It's been a while and there's been a lot of interesting stuff out there, so let's get started:

If you haven't heard, Jeff VanderMeer is now writing the Science Fiction Chronicle column over at the New York Times. Far superior to the previous tenant.

A fascinating article on genre and Jonathan Lethem about high and low art, genre and genre exploitation.

Charles Bock ably takes about Tao Lin, a writer who's goal in life, it seems, is to figure out how to make fiction MORE boring.

Here's a comic telling of the stormy history of mega-agent Andrew Wylie, who is as hated by the publishing establishment as he is loved by the authors he secures multi-million-dollar advances for. (Apparently, when he poached Philip Roth from his agent at a party, Roth said to him, "Back up the money truck!")

Elif Batuman on why writer's workshops churn out terrible writers. (via Bookavore who sums things up nicely.)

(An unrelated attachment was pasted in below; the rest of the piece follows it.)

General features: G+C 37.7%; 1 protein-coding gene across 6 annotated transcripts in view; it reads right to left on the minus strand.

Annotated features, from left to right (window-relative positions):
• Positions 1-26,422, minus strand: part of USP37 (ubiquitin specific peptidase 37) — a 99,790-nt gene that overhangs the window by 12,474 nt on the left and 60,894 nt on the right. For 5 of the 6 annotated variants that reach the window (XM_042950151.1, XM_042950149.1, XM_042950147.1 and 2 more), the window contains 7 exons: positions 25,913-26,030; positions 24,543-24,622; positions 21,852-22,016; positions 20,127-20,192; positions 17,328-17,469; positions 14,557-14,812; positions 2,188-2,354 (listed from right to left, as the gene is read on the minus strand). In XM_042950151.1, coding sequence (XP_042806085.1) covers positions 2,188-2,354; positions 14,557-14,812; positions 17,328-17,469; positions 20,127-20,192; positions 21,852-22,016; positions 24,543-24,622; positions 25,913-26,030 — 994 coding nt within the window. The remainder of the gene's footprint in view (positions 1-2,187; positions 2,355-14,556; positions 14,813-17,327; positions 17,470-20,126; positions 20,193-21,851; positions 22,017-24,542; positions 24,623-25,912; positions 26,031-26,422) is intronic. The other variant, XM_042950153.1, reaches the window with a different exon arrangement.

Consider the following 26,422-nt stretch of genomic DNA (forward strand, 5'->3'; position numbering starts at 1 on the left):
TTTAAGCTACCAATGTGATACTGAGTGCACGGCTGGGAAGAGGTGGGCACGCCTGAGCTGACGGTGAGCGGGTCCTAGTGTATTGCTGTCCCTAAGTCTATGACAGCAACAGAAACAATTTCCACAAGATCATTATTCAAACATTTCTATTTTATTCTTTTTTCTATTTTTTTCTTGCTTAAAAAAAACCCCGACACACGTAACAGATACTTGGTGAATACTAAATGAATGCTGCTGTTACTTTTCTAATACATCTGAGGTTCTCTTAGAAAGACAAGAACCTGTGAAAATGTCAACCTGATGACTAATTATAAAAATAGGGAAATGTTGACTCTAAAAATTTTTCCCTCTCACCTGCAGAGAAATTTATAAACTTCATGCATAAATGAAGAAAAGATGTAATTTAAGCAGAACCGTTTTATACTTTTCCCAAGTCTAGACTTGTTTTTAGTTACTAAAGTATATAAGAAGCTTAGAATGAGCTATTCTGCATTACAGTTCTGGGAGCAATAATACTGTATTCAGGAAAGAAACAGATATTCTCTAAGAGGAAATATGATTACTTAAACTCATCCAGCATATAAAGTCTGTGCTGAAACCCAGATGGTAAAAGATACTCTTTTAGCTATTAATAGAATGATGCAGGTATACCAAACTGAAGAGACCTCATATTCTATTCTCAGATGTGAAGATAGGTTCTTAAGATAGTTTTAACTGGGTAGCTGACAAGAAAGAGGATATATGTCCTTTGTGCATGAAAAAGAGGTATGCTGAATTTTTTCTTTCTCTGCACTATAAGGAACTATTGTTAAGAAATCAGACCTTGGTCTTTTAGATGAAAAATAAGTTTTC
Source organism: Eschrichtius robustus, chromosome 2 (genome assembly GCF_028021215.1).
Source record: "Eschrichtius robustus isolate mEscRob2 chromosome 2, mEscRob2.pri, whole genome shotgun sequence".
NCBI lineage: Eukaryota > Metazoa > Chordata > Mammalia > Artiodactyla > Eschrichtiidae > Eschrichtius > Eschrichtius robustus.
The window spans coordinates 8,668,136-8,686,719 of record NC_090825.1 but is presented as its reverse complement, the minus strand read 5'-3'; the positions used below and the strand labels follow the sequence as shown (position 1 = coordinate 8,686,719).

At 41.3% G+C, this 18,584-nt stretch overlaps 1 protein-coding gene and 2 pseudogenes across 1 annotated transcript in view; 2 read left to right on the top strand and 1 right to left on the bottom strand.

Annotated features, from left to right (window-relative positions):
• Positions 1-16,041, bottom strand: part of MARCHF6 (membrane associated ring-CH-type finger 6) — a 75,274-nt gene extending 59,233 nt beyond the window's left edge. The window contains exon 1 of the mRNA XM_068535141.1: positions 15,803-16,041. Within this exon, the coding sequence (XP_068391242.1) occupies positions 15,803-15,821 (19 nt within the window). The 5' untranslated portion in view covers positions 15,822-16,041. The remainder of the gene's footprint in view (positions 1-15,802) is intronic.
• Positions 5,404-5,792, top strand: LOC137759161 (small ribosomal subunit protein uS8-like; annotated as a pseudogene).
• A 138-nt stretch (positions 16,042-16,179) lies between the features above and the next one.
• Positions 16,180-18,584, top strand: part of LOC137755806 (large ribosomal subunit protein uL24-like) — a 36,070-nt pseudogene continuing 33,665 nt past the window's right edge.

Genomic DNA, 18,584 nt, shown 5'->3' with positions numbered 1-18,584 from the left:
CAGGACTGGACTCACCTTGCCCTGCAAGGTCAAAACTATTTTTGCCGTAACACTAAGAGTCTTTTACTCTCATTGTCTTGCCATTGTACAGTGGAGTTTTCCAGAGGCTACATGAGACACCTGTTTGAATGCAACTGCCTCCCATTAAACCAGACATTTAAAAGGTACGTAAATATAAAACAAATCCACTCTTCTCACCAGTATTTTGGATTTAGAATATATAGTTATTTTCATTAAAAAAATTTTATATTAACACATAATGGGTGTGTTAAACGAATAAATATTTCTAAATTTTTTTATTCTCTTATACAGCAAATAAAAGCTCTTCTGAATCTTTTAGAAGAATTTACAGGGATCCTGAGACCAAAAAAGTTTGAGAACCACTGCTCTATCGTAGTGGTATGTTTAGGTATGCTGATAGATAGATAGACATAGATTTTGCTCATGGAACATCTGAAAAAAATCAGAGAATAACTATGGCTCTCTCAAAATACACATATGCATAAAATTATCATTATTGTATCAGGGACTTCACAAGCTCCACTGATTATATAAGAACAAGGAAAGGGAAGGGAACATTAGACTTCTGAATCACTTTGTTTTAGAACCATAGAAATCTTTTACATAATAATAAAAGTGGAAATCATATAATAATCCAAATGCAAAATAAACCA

How a Newsday columnist manufactured a bestseller by with two sex scenes per chapter to prove a point.

JA Konrath has stirred up a lot of controversy by dropping regular publishers in favor of self-publishing ebooks and making a boat load of money doing it (just passed the $100,000 mark so far, apparently). He explains his thinking in the form of a parable, which thinking reminds me a lot of Dave Sim's old arguments for self-publishing comics back in the eighties and nineties. Sources tell me that Konrath is really self-publishing because he's so difficult to work with no publisher will have him anymore. I have mixed feelings about the whole thing, but am interested in any illustration of self-publishing success.


It's the HULK vs. the BUDDHA no holds barred!

The Genre Fiction Generator!

And finally...

I have been consistently impressed by the story quality over at Beneath Ceaseless Skies. Here's a story called "Throwing Stones" by Mishell Baker that takes place in an odd fantasy world and grapples with gender questions in a way that reminds me of the best of Le Guin. Good stuff.

Subterranean gives us "Return" by Peter Beagle which, typically for Beagle, is a reliably fun and well-written tale that gives you basically everything you might want in a fantasy adventure story.

Until next time!